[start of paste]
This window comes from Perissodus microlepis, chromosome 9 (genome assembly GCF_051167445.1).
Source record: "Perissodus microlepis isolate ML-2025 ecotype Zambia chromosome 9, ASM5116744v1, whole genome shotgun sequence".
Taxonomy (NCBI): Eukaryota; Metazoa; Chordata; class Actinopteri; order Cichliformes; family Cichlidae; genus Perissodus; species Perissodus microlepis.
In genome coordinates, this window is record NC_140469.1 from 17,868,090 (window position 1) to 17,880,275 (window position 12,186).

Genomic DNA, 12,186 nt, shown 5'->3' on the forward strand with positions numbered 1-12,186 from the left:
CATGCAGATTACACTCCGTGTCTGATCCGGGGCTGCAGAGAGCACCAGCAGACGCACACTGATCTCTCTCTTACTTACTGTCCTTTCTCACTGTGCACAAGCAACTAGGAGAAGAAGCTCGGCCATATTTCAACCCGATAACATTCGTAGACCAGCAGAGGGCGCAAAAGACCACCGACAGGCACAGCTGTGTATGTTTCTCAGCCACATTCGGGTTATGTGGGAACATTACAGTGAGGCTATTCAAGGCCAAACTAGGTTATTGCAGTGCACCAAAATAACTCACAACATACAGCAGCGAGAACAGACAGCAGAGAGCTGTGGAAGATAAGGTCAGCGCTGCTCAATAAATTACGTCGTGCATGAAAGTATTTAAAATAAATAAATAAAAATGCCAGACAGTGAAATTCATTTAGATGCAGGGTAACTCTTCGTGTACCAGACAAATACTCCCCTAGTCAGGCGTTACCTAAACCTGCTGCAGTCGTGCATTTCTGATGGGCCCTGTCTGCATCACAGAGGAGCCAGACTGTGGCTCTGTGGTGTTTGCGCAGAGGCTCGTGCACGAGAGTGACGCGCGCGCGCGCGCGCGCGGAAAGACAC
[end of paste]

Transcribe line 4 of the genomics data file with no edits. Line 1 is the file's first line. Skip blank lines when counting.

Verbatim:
In genome coordinates, this window is record NC_140469.1 from 17,868,090 (window position 1) to 17,880,275 (window position 12,186).